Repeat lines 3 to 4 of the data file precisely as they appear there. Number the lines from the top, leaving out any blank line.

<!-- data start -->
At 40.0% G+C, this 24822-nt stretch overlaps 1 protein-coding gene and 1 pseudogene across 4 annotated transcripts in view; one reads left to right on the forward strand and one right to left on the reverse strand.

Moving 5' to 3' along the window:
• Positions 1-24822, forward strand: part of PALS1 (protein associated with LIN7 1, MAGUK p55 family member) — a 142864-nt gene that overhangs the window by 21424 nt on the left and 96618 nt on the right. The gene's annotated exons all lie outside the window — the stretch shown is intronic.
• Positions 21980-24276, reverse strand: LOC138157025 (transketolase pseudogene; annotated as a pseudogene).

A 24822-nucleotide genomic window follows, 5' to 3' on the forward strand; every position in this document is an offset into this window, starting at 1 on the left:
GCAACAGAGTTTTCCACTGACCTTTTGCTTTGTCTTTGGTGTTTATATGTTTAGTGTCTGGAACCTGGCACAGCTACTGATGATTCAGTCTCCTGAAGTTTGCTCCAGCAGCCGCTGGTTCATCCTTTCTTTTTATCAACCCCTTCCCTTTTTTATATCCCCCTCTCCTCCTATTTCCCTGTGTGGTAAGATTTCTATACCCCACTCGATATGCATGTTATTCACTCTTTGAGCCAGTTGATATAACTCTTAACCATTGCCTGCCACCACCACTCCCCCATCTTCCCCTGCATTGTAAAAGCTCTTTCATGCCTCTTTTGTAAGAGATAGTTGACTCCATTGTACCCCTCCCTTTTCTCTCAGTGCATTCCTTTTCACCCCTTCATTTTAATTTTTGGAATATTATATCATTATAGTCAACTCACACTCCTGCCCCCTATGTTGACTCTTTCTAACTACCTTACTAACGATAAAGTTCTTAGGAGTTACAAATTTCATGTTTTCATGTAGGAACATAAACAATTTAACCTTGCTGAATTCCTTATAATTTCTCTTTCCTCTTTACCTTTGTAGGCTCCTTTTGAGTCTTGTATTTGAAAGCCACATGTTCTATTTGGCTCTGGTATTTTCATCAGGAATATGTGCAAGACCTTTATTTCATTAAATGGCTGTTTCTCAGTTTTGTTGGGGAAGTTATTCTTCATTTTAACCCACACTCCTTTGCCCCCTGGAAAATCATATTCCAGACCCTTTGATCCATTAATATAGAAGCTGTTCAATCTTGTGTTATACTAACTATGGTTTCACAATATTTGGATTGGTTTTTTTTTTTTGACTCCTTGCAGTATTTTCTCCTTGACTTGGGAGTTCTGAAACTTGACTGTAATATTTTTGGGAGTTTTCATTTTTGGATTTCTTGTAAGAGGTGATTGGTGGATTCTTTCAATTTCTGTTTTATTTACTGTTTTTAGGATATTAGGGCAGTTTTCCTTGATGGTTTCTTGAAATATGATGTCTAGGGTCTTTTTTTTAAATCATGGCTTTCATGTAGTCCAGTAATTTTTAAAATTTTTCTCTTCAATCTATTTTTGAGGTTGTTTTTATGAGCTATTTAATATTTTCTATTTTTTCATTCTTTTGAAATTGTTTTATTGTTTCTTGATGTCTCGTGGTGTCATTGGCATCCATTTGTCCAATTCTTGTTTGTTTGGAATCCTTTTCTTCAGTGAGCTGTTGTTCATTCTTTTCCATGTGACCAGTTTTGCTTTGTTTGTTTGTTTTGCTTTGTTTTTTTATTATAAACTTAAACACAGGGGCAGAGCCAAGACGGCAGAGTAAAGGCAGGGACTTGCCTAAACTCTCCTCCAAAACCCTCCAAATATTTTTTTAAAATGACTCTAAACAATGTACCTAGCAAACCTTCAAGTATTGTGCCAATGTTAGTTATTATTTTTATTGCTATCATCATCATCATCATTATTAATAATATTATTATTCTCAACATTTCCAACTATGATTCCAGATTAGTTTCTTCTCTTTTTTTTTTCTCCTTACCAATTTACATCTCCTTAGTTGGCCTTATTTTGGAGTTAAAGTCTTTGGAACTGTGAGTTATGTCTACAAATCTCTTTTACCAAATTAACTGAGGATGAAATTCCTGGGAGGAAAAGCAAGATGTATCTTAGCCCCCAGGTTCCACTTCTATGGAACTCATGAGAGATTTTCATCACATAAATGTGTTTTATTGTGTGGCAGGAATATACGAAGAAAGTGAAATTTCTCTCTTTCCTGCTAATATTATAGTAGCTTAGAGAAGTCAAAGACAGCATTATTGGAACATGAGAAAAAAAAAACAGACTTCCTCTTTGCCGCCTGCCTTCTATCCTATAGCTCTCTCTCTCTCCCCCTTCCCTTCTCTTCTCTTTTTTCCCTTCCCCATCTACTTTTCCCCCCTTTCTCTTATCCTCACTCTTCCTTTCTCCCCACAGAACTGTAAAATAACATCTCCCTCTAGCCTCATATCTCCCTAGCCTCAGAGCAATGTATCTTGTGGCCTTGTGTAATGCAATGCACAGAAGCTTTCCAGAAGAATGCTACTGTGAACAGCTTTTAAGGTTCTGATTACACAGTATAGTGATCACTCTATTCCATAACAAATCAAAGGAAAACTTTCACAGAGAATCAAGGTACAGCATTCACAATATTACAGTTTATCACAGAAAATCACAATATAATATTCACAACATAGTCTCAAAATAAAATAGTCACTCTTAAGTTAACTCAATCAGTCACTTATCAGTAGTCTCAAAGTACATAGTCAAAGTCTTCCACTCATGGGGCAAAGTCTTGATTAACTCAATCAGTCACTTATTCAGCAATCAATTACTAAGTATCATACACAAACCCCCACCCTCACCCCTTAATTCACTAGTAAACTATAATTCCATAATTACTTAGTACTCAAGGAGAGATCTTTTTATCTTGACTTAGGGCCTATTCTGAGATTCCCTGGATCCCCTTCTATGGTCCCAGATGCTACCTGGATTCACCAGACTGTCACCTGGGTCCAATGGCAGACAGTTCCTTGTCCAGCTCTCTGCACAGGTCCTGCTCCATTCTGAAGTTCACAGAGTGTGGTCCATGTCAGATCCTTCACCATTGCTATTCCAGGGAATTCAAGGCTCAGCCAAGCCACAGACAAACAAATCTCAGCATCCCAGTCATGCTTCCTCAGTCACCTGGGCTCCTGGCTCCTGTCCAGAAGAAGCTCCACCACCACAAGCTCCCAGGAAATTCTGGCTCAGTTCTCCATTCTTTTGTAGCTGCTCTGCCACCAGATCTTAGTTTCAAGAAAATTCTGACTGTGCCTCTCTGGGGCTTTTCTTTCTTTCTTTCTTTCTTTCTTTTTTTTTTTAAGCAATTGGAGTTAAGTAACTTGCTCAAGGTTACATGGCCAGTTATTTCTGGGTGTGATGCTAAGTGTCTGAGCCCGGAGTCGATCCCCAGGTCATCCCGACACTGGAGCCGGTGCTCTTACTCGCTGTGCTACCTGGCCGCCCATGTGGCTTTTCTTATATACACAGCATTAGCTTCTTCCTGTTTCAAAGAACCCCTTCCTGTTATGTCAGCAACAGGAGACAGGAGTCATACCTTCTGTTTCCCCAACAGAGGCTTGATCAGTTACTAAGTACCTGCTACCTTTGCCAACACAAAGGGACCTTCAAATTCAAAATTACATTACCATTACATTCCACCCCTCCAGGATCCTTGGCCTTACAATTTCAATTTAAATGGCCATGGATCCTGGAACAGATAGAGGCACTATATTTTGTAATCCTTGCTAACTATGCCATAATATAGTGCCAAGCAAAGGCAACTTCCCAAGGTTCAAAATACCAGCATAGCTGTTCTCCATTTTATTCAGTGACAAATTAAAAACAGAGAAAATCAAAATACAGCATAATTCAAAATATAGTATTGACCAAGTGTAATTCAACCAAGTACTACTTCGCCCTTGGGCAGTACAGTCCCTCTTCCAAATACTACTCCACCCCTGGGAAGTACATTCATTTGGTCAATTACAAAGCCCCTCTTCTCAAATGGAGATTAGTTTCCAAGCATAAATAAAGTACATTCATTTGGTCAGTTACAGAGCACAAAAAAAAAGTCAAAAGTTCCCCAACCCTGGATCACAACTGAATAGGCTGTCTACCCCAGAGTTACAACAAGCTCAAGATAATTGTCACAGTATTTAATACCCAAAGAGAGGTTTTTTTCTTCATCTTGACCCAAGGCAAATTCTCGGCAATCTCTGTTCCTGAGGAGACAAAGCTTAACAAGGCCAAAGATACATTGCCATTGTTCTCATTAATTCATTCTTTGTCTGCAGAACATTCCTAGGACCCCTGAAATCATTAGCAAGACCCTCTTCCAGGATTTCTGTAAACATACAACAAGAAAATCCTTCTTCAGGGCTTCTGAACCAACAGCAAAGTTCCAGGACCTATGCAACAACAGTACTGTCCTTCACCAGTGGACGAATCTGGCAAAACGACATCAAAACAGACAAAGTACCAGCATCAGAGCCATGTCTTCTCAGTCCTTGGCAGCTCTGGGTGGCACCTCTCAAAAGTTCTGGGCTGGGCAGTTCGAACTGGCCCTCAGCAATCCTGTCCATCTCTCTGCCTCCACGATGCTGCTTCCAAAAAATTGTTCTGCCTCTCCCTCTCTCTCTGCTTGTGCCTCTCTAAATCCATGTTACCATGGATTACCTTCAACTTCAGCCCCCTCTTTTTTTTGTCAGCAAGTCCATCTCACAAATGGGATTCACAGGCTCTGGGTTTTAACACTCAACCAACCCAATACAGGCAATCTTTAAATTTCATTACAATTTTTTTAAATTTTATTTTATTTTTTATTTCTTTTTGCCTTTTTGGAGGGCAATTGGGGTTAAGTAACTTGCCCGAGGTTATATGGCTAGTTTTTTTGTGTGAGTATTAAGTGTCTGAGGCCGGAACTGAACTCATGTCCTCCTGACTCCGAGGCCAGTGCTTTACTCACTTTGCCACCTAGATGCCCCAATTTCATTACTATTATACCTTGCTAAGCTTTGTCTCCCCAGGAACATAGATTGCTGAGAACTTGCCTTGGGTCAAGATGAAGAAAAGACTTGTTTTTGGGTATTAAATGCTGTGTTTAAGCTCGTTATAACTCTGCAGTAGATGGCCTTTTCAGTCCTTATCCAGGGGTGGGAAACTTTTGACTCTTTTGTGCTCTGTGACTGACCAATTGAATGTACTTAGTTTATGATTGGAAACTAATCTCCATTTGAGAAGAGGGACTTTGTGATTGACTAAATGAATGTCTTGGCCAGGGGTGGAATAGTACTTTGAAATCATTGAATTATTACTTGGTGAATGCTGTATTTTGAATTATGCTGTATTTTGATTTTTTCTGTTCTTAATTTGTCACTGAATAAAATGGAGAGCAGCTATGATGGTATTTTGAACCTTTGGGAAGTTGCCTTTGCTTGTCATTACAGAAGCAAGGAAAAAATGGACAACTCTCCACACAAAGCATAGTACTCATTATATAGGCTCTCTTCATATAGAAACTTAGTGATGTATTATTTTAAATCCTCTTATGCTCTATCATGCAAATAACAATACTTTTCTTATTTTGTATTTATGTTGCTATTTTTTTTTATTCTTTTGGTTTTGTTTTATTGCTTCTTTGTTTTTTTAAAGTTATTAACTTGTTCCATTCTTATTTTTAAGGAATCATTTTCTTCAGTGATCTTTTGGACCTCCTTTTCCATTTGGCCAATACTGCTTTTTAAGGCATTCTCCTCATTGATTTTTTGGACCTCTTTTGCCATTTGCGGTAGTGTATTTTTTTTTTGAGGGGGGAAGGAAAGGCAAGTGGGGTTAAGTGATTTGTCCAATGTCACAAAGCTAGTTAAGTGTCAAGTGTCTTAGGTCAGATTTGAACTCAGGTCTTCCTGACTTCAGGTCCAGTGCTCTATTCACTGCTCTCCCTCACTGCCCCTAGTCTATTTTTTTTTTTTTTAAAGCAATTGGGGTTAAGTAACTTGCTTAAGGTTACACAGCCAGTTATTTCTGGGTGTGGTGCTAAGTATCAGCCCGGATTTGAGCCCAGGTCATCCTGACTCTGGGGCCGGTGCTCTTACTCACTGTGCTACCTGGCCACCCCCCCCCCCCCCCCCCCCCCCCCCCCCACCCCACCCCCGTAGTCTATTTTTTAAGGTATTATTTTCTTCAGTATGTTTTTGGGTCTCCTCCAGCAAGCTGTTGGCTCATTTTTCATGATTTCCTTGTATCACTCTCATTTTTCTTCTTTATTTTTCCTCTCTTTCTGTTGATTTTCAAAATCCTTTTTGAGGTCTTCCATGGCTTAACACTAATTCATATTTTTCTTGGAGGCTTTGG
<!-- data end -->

• Positions 1-24822, forward strand: part of PALS1 (protein associated with LIN7 1, MAGUK p55 family member) — a 142864-nt gene that overhangs the window by 21424 nt on the left and 96618 nt on the right. The gene's annotated exons all lie outside the window — the stretch shown is intronic.
• Positions 21980-24276, reverse strand: LOC138157025 (transketolase pseudogene; annotated as a pseudogene).